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Cost of interspecific competition between trematode colonies

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In a range of trematode species, specific members of the parthenitae colony infecting the molluscan first intermediate host appear specialized for defence against co-infecting species. The evolution of such division of labour requires that co-infection entails fitness costs. Yet, this premise has very rarely been tested in species showing division of labour. Using Himasthla elongata (Himasthlidae) and Renicola roscovita (Renicolidae) infecting periwinkles Littorina littorea as study system, we show that the size of emerged cercariae is markedly reduced in both parasite species when competing over host resources. Cercarial longevity, on the other hand, is negatively influenced by competition only in R. roscovita. Season, which may impact the nutritional state of the host, also affects cercarial size, but only in H. elongata. Hence, our study underlines that cercarial quality is, indeed, compromised by competition, not only in the inferior R. roscovita (no division of labour) but also in the competitively superior H. elongata (division of labour).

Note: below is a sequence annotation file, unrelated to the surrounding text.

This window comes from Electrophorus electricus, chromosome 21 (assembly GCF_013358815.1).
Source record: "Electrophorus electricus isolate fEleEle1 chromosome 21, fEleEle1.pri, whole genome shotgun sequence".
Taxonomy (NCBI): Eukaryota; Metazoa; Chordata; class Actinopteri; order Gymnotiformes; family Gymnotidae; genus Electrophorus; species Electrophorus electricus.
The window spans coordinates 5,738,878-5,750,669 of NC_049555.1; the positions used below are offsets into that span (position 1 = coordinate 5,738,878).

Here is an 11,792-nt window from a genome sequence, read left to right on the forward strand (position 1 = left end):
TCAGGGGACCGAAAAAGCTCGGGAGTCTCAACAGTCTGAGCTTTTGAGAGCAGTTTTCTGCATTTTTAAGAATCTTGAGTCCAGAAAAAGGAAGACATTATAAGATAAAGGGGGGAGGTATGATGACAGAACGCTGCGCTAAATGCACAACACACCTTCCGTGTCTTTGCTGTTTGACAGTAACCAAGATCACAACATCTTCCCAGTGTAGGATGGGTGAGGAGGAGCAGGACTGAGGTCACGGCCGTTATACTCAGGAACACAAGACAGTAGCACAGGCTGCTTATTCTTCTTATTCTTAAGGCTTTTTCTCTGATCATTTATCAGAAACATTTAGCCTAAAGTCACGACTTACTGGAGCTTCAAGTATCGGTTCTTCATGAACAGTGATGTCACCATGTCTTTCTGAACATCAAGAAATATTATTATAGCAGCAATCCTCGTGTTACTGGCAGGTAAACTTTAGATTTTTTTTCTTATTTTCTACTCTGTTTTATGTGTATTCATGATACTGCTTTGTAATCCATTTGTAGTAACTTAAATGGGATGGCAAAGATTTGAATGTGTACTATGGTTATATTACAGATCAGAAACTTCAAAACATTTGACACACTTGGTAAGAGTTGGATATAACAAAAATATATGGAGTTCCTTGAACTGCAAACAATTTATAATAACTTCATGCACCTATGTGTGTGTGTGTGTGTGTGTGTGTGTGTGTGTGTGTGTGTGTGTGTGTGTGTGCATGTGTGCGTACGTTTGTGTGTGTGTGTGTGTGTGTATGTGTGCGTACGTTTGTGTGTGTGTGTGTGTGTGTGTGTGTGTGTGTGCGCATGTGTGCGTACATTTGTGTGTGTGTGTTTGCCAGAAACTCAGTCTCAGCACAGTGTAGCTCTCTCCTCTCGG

TidsskriftJournal of Helminthology
Antal sider6
StatusUdgivet - 2020

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